This seems to be a week of bad news for youth soccer. A girls soccer coach in suburban Illinois has been charged with 14 felonies, including sexual assault, sexual abuse, and obstruction of justice.
Authorities said 36-year-old Gustavo Nicosia was arrested at his workplace and was transported to the Naperville Detention Center, according to a news release. Nicosia was being held on a $500,000 bond, and was due in court Wednesday afternoon.
Naperville police said Nicosia had a sexual relationship with one of his players, who was just 16 years old. Authorities said she came forward after telling her youth minister about the alleged relationship. Police said they were also investigating allegations that have been made by an 18-year-old female. Police said one of the incidents took place at the Just For Kicks soccer facility in Plainfield. Authorities also said Nicosia worked at Galaxy Soccer Club and the Naperville Lightning Soccer Club.
He is currently out on bond and is forbidden from coaching female players.
His current league, the Naperville Lightening SC, as placed him on leave and removed his information from their website (found here in Google’s cache):
Gus, as he is commonly known, grew up in Argentina where he played professionally for River Plate. He continued his professional career in Italy as well as Chicago. Gus worked at ASC in Naperville for many years, most recentlt coaching their U14 and U17 teams. Both of these teams competed in the Midwest Regional league and have been very successful. Gus’s enthusiasm for the game of soccer and his passion for working with kids make him a perfect fit for Lightning Soccer Club.
It should be noted that the alleged incidents happened while he was at his previous position at American’s Soccer Club, not the Naperville Lightening SC.
While many of his parents expressed disbelief that he was capable of doing this, one mother was incensed that her concerns about Nicosia were ignored before the incidents supposedly took place:
Kathy Borchardt was angry and disappointed, but not shocked when she heard Naperville police were investigating a soccer coach.
"I was not surprised," said the Naperville woman, whose daughter was once on an America’s Soccer Club team. "When the detective said a former soccer coach, I knew immediately who they were talking about."
Borchardt said she witnessed inappropriate behavior on several occasions between Nicosia and girls he coached. She said she saw Nicosia hugging girls and giving girls rides in his car.
"I knew (the behavior) wasn’t enough to press charges, but it was not appropriate," Borchardt said.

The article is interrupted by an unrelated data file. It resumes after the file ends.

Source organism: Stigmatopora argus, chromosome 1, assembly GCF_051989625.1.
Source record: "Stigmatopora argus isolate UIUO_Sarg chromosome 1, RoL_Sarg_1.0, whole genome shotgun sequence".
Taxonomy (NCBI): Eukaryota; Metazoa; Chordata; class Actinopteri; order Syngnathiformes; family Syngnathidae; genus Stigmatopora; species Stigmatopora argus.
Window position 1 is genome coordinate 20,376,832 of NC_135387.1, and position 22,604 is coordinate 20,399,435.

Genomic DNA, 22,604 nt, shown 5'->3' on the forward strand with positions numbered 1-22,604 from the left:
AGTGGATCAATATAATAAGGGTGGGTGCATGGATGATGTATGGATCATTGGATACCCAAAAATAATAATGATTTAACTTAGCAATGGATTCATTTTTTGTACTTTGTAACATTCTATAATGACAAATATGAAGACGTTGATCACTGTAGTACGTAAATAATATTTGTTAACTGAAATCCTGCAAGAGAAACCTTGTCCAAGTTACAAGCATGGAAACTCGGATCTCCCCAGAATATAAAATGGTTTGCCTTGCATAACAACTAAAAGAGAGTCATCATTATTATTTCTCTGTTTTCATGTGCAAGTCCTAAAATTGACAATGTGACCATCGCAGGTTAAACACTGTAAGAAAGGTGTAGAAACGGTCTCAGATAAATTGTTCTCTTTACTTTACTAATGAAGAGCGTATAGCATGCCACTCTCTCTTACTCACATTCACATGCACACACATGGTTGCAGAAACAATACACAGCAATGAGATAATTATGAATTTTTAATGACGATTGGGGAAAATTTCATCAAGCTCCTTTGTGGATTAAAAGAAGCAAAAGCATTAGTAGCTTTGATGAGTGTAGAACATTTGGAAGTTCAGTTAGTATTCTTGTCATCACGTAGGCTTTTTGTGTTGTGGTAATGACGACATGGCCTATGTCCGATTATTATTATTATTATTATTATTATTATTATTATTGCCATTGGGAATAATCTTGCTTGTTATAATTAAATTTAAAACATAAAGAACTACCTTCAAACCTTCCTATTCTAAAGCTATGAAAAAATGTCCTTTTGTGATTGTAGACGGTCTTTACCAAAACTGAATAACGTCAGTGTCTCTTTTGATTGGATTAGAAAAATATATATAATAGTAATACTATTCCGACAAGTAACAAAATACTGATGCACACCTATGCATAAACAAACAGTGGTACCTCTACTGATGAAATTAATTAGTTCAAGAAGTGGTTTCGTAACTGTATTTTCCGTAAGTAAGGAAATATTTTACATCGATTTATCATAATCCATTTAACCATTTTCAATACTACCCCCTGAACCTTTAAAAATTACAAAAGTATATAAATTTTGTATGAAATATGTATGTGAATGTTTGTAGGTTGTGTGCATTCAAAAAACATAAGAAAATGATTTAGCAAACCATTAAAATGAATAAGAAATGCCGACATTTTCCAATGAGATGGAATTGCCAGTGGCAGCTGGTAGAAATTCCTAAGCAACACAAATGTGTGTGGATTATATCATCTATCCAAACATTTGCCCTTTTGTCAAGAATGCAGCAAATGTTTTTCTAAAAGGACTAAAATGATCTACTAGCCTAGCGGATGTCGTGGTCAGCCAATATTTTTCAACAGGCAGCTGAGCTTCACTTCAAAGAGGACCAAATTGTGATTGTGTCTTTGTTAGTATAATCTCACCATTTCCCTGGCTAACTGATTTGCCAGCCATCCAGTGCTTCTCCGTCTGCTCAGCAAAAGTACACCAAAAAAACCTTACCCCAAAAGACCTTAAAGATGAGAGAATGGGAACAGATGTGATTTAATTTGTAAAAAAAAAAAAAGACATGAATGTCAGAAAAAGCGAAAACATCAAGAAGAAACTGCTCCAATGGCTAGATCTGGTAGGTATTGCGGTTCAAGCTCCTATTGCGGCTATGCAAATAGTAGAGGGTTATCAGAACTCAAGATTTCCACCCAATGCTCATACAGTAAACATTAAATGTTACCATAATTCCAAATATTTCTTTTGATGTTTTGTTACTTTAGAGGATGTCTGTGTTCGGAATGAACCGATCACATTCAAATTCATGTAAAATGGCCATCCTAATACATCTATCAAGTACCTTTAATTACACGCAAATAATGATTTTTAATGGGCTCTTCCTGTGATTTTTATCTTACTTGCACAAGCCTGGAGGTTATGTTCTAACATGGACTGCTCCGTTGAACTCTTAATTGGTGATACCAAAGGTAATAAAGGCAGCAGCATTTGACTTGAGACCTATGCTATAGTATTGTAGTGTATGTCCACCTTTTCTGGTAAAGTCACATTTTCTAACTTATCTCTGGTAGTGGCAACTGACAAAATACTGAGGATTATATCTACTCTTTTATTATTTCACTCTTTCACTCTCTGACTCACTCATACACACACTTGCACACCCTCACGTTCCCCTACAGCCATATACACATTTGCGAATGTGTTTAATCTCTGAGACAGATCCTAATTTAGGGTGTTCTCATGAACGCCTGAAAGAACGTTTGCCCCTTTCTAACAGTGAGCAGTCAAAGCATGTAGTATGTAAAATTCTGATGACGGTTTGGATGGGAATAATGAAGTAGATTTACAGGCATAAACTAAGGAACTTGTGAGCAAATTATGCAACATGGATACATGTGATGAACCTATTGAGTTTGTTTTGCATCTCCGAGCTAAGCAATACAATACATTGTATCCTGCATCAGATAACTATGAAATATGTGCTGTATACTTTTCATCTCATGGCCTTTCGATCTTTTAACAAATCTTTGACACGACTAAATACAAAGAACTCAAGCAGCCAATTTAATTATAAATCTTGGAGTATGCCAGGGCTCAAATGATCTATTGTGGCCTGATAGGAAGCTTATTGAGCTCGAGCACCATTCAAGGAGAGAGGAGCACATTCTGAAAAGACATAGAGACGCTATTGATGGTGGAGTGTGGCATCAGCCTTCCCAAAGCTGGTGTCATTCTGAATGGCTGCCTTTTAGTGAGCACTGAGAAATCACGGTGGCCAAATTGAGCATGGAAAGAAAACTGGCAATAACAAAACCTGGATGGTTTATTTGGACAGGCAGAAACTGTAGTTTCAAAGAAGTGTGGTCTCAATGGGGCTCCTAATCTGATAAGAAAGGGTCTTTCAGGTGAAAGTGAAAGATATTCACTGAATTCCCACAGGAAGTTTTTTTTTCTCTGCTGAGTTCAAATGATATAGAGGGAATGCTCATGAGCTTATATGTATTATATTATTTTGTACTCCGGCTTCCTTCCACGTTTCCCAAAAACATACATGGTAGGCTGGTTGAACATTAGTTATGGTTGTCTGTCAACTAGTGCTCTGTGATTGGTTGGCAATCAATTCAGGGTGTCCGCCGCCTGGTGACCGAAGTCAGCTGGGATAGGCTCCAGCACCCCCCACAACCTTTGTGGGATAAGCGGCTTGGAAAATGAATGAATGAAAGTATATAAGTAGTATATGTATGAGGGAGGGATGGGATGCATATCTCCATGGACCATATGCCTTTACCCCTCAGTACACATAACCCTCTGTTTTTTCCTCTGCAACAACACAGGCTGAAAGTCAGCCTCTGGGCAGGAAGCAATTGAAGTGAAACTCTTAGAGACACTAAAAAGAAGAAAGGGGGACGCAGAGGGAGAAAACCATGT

The DOC from America’s Soccer Club did not recall the allegations and insisted they had never had any complaints.
Clearly that type of behavior is a red flag. As someone from one of Nicosia’s previous clubs noted, coaches have to make sure they don’t put themselves into any position where they’re alone with a player:
From August 2000 to December 2001, Nicosia was a trainer for the Galaxy Soccer Club. However, Lou Varchetto, a member of the board of directors for Galaxy Soccer Club, insisted Nicosia’s alleged conduct did not occur during his time at Galaxy.
Varchetto said that although the charges are merely accusations, it serves as a reminder to all coaches.
"We always stress with our coaching staff that you never put yourself in a position where you are going to have any issues at all," Varchetto said. "You don’t give rides home, you are not to be alone with kids. You don’t do anything outside the coaching situation. Coaching is coaching and only that."
Nicosia is no longer affiliated with the club in any way, Varchetto said.
One coach had a good way to handle the ‘last player at practice’ issue when they were the only team there. The 2nd to the last parent had to stay till the last parent arrived. That way you not only had proper supervision, you also gave the parents an incentive to be on time!
This is a horrible situation and if he is guilty, I hope he’s put away for a long, long time. The good news is that most soccer leagues now run full background checks on all of their volunteers and are working harder and harder to educate coaches and staff on warning signs. Though that likely wouldn’t have helped in this case as he apparently had no previous record. However, while I absolutely believe in due diligence, I hope something like this doesn’t cause the governing organizations to go too overboard (psych profiles, etc.) and start presuming guilt before innocence.